January 22, 2016. Technical Author: David Fearne

A Look Back on 2015 – Part 1

Personally, last year was one that took me by surprise. At the end of 2014 I wrote 10 predictions on what trends, technologies and concepts I thought might be relevant to the channel in 2015 – I always try to share any forward thinking and thought provoking ideas – however, in hindsight I feel my predictions were somewhat tame in comparison to what actually happened.

So, in this blog I am going to be reflecting on my 2015 predictions and looking at what actually came true.

 

Platform as a Service – PaaS

Platforms of all shapes and sizes gained notoriety in 2015. The platform I originally referred to was the compute platform – which saw an estimated 36% growth in take up during FY15. However, with enterprise grade players – such as Oracle – joining the party the evolution of PaaS’s relevance to enterprise and medium sized organisations as a genuine alternative to virtualisation, accelerated massively.

We also saw platforms play a bigger part in data analytics, machine learning, process automation and the Internet of Things (IoT).

 

Application programming interfaces – APIs

“The API economy” as it was commonly referred to in 2015, boomed last year. In a report conducted by MuleSoft, 50% of large organisations are now earning $10 million or more from their API strategies[1]. Enterprises have been running EDI systems for over 30 years, providing electronic means for exchanging purchase orders, invoices and shipping notices – but APIs provide the ability to expose business functions and data programmatically. Meaning businesses can monetise processes and data, and sell it securely to interested parties.

APIs also open commercial models to access services and data, which would have otherwise been impossible to manage. Amazon adopted an internal API economy back in 2012 after an email from the company’s founder and CEO, Jeff Bezos: “Anyone who doesn’t do this will be fired. Thank you; Have a nice day!” Today Amazon is still a great example of what exposing everything as an API can do to accelerate a business’ agility, both internally and externally.

 

Docker: open platform for development to production consistency

In a report by Enterprise Technology Research, statistics revealed significant Year on Year (YoY) growth for Docker between 2013-2014.[2] The company was also placed top of the ‘CIO Spending Intentions for 2015’, as well as achieving the ‘Highest Net Score ever recorded’ on a comprehensive list of the ‘Top 30 Net Scores recorded since January 2010’.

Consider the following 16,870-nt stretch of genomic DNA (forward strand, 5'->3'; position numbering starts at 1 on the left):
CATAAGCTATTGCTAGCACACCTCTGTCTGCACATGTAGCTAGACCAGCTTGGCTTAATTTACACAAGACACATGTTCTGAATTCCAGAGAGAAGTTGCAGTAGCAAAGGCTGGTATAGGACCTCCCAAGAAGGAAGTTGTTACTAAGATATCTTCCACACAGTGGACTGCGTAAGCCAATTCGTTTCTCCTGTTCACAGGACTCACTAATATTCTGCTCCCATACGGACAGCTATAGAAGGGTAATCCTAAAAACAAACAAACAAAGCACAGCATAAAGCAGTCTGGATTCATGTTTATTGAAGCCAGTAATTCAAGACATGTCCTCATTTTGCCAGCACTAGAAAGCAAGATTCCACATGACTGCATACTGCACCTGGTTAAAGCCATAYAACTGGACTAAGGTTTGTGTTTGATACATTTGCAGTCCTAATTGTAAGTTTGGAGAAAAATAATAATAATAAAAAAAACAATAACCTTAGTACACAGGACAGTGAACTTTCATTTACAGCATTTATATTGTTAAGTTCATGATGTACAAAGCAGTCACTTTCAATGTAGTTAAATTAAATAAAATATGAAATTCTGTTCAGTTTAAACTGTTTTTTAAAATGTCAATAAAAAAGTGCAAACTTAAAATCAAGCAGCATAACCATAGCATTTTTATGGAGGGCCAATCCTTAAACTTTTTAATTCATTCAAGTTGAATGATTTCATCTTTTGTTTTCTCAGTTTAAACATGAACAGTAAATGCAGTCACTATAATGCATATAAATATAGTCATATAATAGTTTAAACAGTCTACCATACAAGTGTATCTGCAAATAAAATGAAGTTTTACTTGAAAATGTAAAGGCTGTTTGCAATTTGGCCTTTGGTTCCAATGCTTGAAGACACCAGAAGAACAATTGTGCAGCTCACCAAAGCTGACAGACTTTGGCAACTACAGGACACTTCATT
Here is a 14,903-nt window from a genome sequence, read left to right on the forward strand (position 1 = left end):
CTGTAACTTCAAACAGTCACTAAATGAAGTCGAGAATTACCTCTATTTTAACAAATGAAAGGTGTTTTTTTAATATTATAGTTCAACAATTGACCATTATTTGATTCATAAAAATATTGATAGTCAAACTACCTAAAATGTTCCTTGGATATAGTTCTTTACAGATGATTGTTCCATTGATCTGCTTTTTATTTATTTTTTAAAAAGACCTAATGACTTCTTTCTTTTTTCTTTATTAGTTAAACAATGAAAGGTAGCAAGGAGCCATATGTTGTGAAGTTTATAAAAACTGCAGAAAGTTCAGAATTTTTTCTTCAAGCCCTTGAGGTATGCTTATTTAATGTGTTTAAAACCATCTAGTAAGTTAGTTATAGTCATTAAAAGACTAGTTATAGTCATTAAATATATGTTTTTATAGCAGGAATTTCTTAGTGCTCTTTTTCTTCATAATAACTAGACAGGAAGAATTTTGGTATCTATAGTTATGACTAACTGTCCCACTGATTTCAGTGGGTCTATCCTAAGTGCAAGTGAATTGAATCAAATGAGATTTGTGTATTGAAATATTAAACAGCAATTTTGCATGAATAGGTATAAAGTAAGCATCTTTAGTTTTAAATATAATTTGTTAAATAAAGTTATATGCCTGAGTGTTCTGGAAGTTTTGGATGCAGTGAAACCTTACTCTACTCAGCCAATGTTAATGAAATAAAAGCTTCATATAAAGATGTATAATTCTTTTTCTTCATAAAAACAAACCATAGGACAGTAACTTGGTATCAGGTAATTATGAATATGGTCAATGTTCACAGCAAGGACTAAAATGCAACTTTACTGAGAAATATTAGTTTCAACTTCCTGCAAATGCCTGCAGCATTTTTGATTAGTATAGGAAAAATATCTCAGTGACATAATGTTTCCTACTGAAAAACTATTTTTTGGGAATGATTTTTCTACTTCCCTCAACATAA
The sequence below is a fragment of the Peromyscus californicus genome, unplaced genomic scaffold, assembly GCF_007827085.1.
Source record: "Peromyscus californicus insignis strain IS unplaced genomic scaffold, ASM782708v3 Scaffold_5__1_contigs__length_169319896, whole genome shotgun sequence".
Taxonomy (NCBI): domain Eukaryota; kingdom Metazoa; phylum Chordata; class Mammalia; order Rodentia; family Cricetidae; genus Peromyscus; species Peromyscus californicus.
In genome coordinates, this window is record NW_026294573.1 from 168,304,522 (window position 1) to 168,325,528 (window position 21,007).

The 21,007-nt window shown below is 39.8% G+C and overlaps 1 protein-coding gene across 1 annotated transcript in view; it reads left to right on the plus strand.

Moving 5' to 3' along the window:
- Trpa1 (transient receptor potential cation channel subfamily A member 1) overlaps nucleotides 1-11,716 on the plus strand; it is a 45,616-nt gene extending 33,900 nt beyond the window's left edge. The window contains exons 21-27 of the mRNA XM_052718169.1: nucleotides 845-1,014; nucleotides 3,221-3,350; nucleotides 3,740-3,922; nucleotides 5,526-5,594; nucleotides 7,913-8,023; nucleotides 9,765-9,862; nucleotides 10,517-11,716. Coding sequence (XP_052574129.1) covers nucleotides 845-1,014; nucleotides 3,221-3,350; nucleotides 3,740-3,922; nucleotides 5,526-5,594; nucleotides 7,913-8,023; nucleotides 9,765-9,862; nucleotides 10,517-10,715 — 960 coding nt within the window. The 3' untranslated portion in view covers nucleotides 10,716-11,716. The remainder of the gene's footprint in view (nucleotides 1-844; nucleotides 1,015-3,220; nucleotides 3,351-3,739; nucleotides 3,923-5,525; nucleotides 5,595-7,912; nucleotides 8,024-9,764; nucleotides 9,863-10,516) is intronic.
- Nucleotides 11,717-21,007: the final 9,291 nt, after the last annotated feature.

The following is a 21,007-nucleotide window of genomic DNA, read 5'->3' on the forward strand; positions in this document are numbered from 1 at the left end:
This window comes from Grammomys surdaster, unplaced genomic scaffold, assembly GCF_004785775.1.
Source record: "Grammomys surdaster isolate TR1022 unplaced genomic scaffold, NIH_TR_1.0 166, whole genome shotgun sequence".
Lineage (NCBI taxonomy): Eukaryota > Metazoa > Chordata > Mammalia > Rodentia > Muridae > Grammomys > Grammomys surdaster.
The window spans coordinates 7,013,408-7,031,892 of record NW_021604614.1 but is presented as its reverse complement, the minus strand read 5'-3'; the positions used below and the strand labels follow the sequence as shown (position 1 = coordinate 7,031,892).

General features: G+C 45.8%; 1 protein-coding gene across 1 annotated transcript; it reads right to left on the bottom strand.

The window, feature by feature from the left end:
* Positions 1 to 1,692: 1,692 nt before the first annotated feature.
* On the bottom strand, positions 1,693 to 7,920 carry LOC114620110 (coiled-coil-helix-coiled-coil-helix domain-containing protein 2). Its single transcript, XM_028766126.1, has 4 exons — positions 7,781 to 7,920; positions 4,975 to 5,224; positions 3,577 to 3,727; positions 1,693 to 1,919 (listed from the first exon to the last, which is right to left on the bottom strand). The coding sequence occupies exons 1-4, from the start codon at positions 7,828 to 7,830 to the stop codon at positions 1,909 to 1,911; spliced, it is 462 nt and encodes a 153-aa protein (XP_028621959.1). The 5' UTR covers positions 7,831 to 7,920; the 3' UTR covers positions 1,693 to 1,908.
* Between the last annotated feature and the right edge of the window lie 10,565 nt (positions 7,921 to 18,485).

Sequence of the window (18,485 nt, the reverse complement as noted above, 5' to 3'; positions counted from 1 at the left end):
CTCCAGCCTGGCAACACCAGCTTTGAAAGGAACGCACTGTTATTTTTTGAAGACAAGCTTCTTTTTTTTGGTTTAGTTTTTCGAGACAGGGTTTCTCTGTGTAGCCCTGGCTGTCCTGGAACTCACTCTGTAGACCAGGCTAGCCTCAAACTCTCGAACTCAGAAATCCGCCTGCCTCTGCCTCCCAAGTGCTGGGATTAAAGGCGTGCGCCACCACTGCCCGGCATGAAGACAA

Docker and its associated ecosystem of products and solutions is fast becoming a standard enterprise platform for running applications and workloads. The only area of growth Docker lacked in 2015 was the channel’s adoption, leaving a large opportunity for services associated to migration or integration with it.

 

Advanced, pervasive and invisible analytics

Last year saw 62.5% of the Fortune 1000 have big data projects in production[3] – double the amount in 2013. This time last year I predicted analytics to become more and more commoditised, and therefore appropriate to every business. However, while this has happened to a degree, we are still some way from true product or service analytics for the business. In my opinion, this is because of four factors:

  • Cloud analytics still isn’t ready – moving the data to and from the cloud is slow and not an option if the data is sensitive
  • While data visualisation platforms have become simple and line-of-business focused, the underlying data warehousing is complex and expensive to run
  • Extract, Transform and Load (ETL) is still a costly and complicated area, whether using APIs or pulling data from databases
  • Understanding what information to store in a data warehouse is a constantly difficult challenge; too little, and the analysis won’t be as accurate as it could be, too much and false positives start to be introduced.

Computing everywhere

The evolution of the smartphone continued in 2015, with an increase in CPU (Central Processing Unit), memory and storage capacity. Apps can now be downloaded faster and provide a better user experience due to a centralised service delivery. This subsequently provides greater control and the ability to upgrade features, all from one smaller end point.

The smartphone hasn’t yet found its killer app to leverage power locally or increase battery life. But a computing everywhere trend we hadn’t spotted was the Raspberry PI ZERO – a micro device with a HDMI, USB and Micro SD port – making the smartphone a full blown computer.

 

For the second part of my look back at the 2015 predictions please read here

[1] https://www.mulesoft.com/lp/kit/connectivity-benchmark

[2] https://d3oypxn00j2a10.cloudfront.net/assets/img/ETR%20Net%20Score/ETRNetScore.pdf

[3] http://newvantage.com/wp-content/uploads/2016/01/Big-Data-Executive-Survey-2016-Findings-Release-Version.pdf

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